“The Constitution nowhere authorizes the United States to mandate, either directly or under threat of penalty, that all citizens and legal residents have qualifying health care coverage,” the lawsuit says, according to the Associated Press. The new legislation not only requires individuals to obtain health care insurance, it includes a provision that employers with 50 or more workers would face federal fines for not providing insurance coverage (see Employers Face Health Coverage Mandate in 2014, or Do They?).
According to the AP, Florida Attorney General Bill McCollum is taking the lead and is joined by other Republican attorneys general from South Carolina, Nebraska, Texas, Michigan, Utah, Pennsylvania, Alabama, South Dakota, Idaho, Washington, and Colorado, as well as James “Buddy” Caldwell of Louisiana, who is a Democrat. Some states are considering separate lawsuits and still others may join the multi-state suit.
McCollum also argues the bill will cause “substantial harm and financial burden” to the states, and South Carolina Attorney General Henry McMaster said the lawsuit is necessary to protect his state’s sovereignty.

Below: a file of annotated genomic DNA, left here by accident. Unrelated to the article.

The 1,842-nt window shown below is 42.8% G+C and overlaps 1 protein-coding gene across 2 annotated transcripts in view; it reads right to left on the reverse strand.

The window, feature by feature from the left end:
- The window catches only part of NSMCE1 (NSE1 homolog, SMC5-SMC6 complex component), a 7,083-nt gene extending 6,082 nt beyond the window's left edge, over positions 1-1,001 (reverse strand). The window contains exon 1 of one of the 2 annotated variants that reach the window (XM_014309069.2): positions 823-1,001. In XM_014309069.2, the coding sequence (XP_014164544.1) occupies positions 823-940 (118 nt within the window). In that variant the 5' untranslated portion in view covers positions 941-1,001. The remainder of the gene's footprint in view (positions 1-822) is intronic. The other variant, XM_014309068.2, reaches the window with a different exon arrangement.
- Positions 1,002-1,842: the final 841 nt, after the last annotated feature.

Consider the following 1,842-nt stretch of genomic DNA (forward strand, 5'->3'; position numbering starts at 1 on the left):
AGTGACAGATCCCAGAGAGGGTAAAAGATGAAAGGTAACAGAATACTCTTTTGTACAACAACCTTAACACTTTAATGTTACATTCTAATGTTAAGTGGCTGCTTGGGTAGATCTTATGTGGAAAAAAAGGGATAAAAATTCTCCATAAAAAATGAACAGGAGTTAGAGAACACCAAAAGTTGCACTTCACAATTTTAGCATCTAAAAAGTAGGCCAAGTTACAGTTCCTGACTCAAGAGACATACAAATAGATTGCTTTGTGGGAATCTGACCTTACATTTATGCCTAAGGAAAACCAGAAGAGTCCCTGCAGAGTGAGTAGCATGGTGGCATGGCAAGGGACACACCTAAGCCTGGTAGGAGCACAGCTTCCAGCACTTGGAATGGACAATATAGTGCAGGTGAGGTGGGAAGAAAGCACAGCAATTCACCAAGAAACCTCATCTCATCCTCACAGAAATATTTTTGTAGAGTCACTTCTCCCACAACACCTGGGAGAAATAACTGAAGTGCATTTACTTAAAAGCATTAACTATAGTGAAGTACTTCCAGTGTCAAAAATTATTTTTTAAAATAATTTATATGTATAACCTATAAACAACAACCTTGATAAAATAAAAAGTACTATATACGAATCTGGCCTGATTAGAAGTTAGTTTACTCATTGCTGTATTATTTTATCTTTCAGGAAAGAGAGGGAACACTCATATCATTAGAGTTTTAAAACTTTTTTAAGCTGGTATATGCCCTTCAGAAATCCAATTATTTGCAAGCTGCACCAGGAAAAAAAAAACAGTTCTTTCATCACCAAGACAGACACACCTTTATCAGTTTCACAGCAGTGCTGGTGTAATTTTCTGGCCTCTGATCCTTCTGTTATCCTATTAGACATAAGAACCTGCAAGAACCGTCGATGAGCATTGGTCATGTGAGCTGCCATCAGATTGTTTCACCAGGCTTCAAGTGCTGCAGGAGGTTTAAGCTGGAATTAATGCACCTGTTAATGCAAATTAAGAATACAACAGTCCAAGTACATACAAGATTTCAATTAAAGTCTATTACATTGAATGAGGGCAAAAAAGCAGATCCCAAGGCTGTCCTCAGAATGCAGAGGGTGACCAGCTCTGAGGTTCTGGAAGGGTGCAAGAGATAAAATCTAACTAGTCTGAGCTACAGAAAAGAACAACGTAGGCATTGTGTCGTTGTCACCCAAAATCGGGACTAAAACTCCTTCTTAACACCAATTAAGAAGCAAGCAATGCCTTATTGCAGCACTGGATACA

However, according to the news report, legal experts say it has little chance of succeeding because, under the Constitution, federal laws trump state laws.Some states are also looking at other ways to avoid participating in the overhaul. Virginia and Idaho have passed legislation aimed at blocking the bill’s insurance requirement from taking effect (see VA Lawmakers Approve Ban on Mandatory Health Coverage), and the Republican-led legislature in Florida is trying to put a constitutional amendment on the ballot to ask voters to exempt the state from the federal law’s requirements. At least 60% of voters would have to approve.
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